America: capital, Tegucigalpa. It was evangelized
under Spain, with the first diocese established in the 16th
century. After independence was declared in 1823, the Church held
position until 1880, when equal status was accorded all religions.
Harassment of priests and nuns accompanied civil unrest in the late
20th century. Catholics are 81% of the population.
Jamaica – Island in the West
Indies, a member of the Commonwealth: capital, Kingston. Discovered by Columbus in 1494, it
was evangelized by Franciscans and Dominicans from 1512 until 1655,
when the English took possession. The Jesuits resumed mission
work at the turn of the 19th century. An apostolic vicariate
was set up in 1967.
Catholics are 4.3% of the population.
Martinique – French possession in
the West Indies: capital, For-de-France. Catholicism was introduced in
the 16th century. The hierarchy was established in 1967. Catholics
are 87% of the population.
Mexico – A republic in S North
America: capital, Mexico City. Missionaries brought Catholicism
to Mexico early in the 16th
century, in the wake of the Spaniards. First came the Franciscans, then
the Dominicans, then the Jesuits. Mexico City, the administrative center for New Spain, was declared a diocese in
1530. The missionaries defended the natives against government
exploitation. The secular clergy, resenting intrusion from the religious
orders, sided with the government. In turn, the government decreed
the missionaries should have ten years to convert the natives, and then
turn them over to the diocesan clergy. Close association
between the brutal government and the secular clergy induced a
negative attitude toward the Church in the lower classes. This
attitude was overcome
by the appearance of Our Lady of Guadeloupe to the farmer Juan
Diego in 1551. In 1821, Mexico declared independence from Spain.
Mexico was then governed by a new elite which was secular,
materialist, and hostile to the Catholic Church. A new
constitution in 1917, imbued with ideas from Socialism and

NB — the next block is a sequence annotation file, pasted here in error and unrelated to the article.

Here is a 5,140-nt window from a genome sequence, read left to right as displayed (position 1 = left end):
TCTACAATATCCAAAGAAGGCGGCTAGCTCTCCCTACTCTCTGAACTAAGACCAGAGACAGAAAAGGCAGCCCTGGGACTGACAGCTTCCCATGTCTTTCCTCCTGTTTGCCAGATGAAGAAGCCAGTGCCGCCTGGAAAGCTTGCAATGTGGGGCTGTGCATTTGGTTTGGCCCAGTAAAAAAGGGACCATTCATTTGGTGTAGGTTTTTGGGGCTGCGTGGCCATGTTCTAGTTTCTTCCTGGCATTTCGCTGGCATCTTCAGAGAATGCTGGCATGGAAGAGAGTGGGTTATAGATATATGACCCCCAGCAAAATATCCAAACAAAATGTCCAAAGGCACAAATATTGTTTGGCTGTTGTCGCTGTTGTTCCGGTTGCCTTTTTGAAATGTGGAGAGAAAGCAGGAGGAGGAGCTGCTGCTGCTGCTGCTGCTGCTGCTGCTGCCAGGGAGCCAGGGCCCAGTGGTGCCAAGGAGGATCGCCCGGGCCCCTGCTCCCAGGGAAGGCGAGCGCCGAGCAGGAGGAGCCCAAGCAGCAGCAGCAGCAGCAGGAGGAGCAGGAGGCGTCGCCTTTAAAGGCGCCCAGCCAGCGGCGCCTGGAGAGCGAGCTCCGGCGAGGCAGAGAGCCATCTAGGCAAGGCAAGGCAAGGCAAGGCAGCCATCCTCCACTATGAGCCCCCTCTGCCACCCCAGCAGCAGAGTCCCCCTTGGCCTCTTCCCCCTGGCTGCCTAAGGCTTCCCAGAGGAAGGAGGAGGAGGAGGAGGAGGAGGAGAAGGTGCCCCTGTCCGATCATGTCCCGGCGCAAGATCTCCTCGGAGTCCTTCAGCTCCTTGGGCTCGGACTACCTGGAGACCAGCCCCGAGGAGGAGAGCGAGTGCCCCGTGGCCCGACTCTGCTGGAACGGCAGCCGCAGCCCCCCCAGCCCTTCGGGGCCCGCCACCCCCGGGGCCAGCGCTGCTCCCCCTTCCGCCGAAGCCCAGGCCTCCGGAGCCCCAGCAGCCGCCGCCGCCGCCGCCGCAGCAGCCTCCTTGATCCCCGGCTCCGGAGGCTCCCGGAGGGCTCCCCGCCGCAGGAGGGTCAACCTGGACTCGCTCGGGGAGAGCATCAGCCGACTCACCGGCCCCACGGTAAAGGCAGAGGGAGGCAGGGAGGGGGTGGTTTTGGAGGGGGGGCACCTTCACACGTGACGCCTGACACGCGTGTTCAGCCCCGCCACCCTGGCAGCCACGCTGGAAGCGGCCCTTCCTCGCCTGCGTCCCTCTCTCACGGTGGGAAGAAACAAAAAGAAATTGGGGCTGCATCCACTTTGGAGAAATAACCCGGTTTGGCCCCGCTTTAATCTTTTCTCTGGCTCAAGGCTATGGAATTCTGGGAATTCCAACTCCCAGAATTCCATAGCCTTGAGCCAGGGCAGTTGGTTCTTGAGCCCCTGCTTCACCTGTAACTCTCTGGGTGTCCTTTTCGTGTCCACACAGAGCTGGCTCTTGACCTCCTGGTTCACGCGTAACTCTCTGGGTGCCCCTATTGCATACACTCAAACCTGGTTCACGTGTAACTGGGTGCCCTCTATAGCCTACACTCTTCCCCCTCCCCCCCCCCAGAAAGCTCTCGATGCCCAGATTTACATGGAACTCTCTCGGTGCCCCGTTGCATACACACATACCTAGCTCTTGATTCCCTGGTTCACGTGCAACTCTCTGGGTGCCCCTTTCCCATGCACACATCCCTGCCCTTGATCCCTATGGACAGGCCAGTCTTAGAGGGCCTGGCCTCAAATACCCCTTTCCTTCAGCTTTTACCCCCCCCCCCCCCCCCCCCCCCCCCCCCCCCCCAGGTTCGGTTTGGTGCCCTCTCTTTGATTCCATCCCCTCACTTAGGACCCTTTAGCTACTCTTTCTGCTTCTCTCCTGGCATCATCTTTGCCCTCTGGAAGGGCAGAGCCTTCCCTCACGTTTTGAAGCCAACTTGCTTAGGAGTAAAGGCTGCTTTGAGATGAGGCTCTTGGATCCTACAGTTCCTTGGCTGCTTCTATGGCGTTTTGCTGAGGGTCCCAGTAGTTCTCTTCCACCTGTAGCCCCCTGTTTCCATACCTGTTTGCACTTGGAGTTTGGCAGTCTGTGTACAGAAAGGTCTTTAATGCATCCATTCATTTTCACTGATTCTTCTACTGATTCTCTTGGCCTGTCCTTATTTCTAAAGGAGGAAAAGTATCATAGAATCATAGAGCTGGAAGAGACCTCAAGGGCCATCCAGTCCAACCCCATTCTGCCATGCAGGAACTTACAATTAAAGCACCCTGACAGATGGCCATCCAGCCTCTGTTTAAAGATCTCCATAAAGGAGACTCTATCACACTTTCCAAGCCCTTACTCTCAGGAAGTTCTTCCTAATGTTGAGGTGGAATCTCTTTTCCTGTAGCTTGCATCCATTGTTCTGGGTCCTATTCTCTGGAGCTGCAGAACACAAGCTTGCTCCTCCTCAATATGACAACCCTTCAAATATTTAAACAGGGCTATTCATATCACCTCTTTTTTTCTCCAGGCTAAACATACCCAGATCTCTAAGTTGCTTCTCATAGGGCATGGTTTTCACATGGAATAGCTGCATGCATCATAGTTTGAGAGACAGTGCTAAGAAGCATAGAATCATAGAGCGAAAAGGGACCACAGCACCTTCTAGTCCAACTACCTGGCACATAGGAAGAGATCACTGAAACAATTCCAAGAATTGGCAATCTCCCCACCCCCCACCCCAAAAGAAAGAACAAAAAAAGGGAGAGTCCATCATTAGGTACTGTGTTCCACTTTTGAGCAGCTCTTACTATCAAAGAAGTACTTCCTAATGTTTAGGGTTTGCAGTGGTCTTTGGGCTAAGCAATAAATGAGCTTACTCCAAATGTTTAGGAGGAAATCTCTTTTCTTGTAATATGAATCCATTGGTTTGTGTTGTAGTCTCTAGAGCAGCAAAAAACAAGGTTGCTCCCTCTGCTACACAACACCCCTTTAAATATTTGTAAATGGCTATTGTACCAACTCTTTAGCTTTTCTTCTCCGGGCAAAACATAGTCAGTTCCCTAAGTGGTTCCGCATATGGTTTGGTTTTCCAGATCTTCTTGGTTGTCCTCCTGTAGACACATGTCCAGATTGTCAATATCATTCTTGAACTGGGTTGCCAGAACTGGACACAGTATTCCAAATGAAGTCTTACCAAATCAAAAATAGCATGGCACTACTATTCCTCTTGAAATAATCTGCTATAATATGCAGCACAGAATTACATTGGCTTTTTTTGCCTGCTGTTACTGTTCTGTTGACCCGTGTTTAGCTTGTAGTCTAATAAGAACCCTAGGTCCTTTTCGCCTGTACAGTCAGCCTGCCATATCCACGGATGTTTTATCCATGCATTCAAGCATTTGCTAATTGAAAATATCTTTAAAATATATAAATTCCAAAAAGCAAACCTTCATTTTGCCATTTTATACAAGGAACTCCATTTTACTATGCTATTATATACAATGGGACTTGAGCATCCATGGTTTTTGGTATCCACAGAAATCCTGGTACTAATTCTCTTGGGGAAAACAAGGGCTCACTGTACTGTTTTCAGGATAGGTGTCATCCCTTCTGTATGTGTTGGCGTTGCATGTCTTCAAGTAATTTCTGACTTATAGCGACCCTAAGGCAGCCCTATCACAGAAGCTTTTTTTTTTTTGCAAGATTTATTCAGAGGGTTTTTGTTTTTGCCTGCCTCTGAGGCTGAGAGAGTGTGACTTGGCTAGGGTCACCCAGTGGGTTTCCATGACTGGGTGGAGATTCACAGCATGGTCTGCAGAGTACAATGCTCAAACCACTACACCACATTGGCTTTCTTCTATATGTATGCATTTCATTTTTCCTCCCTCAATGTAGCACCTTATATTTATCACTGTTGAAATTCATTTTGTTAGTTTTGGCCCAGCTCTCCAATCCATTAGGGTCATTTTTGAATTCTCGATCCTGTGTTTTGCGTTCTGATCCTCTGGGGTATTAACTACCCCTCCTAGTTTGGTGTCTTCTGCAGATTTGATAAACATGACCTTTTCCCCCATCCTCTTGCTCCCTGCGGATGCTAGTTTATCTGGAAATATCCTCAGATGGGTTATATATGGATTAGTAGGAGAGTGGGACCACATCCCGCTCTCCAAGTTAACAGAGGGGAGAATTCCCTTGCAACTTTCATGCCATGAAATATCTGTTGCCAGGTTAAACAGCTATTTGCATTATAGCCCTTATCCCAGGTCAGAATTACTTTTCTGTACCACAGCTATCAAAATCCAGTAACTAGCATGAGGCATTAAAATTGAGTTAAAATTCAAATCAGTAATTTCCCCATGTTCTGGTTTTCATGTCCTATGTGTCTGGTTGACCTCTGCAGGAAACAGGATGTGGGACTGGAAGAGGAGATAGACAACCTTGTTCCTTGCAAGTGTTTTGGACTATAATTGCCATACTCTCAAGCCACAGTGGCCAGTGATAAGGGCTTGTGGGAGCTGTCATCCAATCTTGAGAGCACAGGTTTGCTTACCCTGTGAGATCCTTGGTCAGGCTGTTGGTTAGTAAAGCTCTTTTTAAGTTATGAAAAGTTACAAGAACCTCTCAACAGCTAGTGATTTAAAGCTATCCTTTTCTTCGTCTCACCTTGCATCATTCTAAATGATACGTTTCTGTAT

Freemasonry, denied many civil rights to priests, men and women religious, and
seminarians. It denied to Christians freedom of education, manifestation,
press and political expression. In 1926, despite the fact
that 99% of Mexicans were Catholic, the government reformed the
penal code, with the intent that not only Catholic institutions,
but Catholic culture, should be uprooted. Dozens of Catholics
were executed, including
priests and nuns, 24 of whom were canonized 21 May 2000.
Since the 1940s, when restrictions ceased to be enforced with
rigor, the Church’s situation has gradually improved. In 1991
the Church received legal recognition, though certain
restrictions continued to be enforced (no freedom
of education, manifestation, or use of the media by Churches).
In 2000, with the election of a new President, Vincente Fox, and
a new party in power, increased religious liberty seemed
imminent. Improved relations between Church and State were in
evidence July 2002 when the President
John Paul II at Mexico's international airport,
kissing his ring,
on the 192nd anniversary of Mexican
the following September, when
the archbishop primate of Mexico honored
the national flag in the courtyard of the metropolitan
Even with some defections to
Protestantism, Catholics make up 92% of the population of 135 million,
making Mexico the second largest Catholic country in the
Netherlands Antilles –
Two groups of islands which are an independent part of The
Netherlands: capital, Willemstad on Curacao. Christianity was introduced in
the 16th century. Catholics are 82% of the population.